Debaltseve stands at the crossroads of rail communications between Luhansk and Donetsk, as well as Russia’s Rostov-on-Don - the main Russian city from which Russian military equipment and troops have been sent into Ukraine since the beginning of the war, TSN said.
If the town is occupied, the militants will be able to move supplies freely from the Russian border to the front line, TSN said.
The volumes of what Russia claims is humanitarian aid that could be sent by rail will be much more than the current volumes it is sending in trucks. One rail freight car alone can hold the same volume as three of the biggest Kamaz trucks that Russia has been sending into Ukraine since August.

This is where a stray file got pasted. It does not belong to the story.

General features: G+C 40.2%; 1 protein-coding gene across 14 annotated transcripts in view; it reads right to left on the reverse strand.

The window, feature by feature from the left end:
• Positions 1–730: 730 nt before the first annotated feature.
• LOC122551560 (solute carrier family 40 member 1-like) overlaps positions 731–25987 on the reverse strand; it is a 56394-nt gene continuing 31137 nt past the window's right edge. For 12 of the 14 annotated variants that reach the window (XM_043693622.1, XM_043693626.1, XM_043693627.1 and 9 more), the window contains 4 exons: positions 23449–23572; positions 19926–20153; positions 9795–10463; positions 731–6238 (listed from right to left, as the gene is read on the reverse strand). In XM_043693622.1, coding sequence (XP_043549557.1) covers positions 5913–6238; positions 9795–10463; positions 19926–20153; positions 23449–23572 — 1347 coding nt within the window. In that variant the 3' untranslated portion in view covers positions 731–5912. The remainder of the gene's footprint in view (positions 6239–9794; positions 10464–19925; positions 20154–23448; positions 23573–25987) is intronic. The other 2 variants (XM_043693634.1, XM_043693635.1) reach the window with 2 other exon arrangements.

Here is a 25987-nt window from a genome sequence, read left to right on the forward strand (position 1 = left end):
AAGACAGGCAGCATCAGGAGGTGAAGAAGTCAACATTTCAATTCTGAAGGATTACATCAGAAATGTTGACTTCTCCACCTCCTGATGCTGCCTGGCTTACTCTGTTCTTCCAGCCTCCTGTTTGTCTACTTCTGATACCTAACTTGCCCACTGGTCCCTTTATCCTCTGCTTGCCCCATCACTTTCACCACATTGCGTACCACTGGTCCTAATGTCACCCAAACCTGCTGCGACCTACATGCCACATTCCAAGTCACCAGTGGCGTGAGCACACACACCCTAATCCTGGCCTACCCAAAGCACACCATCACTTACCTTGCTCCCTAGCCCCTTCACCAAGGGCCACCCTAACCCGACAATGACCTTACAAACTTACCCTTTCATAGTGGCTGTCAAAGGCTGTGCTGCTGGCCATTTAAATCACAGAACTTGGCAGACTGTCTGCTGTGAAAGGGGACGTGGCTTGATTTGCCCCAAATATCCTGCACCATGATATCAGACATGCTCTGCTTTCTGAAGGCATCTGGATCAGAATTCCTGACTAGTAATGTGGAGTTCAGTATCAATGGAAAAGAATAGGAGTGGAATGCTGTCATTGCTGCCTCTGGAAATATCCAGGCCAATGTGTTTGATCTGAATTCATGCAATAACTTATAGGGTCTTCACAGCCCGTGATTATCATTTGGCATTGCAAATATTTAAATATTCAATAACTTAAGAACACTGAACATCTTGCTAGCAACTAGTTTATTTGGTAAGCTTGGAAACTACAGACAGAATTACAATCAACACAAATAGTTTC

The Russian Emergency Situations Ministry says more than 20,000 tonnes of cargo have been already sent to Ukraine, in more than a thousand Kamaz trucks over six months. By rail, similar amounts could be sent in one, two, or three trains per day.
Another “humanitarian convoy” from Russia arrived in Ukraine on Sunday – the 14th such convoy sent into Ukraine by Russia without Kyiv’s permission. Ukraine says the convoys are used to supply the militants in the Donbas with weapons, food and ammunition.